The project focused on strengthening the entire labour inspection system with the objectives of improving the management and procedures, the methods to conducting inspection visits and improving partnerships and discussions with stakeholders to make the inspections more relevant within the Lesotho context.
The capacity-building activities and the collaborative development of tools and processes were singled out by the project beneficiaries as having had the greatest impact.
Learning new skills
Veteran labour inspector Limpho Ramoseeka welcomed the opportunity he was given.
« The programme has been very fulfilling in the sense that it has provided me with clarity on most of the issues that I took for granted since I deal with them on a daily basis. I have now learned new skills and knowledge on how to apply the labour law, the provision of all the labour law statutes that we are supposed to enforce as labour inspectors, » he said.
The project approach was characterized by two important implementation principles: collaboration and sustainability. From the very beginning of the programme, the ILO involved government, workers and employers’ representatives to participate in the identification of problems and how labour inspectors could develop appropriate responses.
Several workshops and meetings with representatives from government, workers and employers’ organizations fostered a dialogue and helped to develop a common understanding of the nature and role of labour inspection in developing the economy. Such collective actions clarified and demonstrated the value of labour inspection.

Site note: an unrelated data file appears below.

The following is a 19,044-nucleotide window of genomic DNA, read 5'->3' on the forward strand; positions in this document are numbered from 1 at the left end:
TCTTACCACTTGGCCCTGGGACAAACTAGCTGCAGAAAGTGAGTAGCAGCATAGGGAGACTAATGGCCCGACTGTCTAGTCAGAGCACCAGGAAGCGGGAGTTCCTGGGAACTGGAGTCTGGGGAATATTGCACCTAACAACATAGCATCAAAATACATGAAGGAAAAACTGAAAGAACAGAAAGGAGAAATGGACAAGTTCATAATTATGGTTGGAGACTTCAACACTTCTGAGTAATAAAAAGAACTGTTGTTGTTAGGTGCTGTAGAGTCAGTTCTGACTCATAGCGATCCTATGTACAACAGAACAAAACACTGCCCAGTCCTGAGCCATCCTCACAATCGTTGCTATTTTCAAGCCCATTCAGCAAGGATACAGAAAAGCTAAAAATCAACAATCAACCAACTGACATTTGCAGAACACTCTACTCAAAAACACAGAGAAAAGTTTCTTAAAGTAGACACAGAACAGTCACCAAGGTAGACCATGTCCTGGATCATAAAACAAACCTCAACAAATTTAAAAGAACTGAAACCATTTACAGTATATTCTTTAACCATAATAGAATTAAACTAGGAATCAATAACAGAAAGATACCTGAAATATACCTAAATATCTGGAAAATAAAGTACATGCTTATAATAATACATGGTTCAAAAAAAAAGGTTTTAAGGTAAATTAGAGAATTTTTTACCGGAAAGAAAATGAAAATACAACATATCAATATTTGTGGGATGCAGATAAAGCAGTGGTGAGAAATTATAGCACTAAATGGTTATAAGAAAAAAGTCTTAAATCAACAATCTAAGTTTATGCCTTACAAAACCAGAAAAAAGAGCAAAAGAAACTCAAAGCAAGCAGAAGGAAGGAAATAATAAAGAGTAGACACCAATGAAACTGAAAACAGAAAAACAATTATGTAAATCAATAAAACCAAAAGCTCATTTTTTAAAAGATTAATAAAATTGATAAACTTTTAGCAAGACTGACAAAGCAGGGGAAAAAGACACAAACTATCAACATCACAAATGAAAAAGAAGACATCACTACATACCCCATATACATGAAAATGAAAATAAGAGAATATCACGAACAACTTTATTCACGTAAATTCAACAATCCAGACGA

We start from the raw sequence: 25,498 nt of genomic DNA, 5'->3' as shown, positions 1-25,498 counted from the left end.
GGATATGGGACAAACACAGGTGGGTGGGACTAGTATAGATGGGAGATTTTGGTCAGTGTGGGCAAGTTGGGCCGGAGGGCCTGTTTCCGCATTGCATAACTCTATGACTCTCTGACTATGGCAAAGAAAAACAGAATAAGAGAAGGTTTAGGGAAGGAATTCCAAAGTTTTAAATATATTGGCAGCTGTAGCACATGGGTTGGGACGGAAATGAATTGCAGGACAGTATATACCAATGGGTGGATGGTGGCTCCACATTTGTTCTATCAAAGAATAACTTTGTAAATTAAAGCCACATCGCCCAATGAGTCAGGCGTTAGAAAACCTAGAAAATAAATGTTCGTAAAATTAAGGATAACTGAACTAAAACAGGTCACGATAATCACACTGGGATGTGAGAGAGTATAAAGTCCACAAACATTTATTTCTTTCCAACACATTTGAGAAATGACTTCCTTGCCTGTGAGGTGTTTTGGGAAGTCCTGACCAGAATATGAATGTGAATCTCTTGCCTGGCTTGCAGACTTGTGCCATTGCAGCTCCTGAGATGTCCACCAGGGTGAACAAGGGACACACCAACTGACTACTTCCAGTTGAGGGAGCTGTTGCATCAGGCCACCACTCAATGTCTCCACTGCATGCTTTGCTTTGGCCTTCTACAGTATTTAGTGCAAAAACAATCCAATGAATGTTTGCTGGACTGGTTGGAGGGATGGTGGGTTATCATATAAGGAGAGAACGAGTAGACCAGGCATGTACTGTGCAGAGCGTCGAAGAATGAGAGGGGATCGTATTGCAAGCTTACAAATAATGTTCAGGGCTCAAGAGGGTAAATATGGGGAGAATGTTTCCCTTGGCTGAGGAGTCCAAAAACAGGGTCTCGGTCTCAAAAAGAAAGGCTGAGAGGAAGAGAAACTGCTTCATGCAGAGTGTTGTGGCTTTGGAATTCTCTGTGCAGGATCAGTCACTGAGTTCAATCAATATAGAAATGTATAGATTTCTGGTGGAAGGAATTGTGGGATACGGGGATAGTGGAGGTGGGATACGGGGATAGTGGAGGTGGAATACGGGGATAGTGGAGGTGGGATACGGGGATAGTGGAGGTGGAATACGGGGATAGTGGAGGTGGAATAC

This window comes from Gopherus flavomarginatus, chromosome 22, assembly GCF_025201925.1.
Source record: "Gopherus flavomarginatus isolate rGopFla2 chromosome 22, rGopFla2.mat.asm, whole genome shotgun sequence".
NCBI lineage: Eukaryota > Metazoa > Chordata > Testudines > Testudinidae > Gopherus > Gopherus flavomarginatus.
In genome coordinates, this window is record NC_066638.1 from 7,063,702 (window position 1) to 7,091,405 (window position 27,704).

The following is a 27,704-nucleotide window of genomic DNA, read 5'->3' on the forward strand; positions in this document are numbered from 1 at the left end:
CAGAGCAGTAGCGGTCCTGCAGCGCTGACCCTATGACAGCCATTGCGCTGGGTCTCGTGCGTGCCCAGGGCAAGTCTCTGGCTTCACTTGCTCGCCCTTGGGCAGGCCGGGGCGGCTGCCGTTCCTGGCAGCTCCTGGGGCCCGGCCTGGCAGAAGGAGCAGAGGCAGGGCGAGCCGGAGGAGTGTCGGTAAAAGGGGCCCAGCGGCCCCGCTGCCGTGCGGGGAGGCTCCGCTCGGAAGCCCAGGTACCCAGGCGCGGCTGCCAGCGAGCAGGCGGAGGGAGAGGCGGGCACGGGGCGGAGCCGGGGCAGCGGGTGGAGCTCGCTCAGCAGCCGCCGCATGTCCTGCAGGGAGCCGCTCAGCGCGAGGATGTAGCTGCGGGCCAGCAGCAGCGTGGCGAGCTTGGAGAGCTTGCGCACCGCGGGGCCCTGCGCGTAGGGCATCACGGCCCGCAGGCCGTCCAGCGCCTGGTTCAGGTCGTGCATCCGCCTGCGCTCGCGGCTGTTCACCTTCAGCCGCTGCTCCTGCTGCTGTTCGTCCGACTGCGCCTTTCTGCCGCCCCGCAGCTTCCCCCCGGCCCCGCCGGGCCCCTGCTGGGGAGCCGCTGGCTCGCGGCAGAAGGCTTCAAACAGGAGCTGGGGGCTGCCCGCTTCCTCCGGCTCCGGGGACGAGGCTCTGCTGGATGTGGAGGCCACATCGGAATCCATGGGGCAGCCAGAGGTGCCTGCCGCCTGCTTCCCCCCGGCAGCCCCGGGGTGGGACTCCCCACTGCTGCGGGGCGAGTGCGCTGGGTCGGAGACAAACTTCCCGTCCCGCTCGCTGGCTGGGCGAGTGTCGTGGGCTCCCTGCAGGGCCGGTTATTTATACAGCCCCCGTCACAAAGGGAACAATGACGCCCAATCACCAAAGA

Sustainability was enhanced through refining management systems and reworking the labour inspection processes.
Capacity building is essential
It was also made clear that capacity building was key in developing the labour inspectorate and ensuring the sustainability. Through the interactive workshops and seminars, the labour inspectors’ knowledge and skills were developed to respond to the Lesotho environment.
Moreover, sustainability was ensured through the development of standardized tools to guide the inspection process.
For example, newly designed inspection forms were piloted in the country’s 10 districts, with 77 inspections using the improvement notice form, which replaced the former inspection report that the
inspectors had to type.
Positive feedback was received from the labour inspectors on the improvement notice form; any non-compliances discovered during an inspection was recorded on the form and submitted to the employer during the inspection.
This system reduced the number of trips to the establishment for the delivery of a typed report and has addressed the lack of computers and printers which, according to the inspectors, had impacted the effectiveness of their work.
Thabang Eugene Moeketsi is another veteran labour inspector. He also praised the training that was provided:
« The experience I gained from the deliberations and presentations in the workshops is tremendous and it was an eye opener. We especially learnt about the application of the labour law taking into account the rights and freedoms of workers enshrined in the Constitution of Lesotho, » he concluded.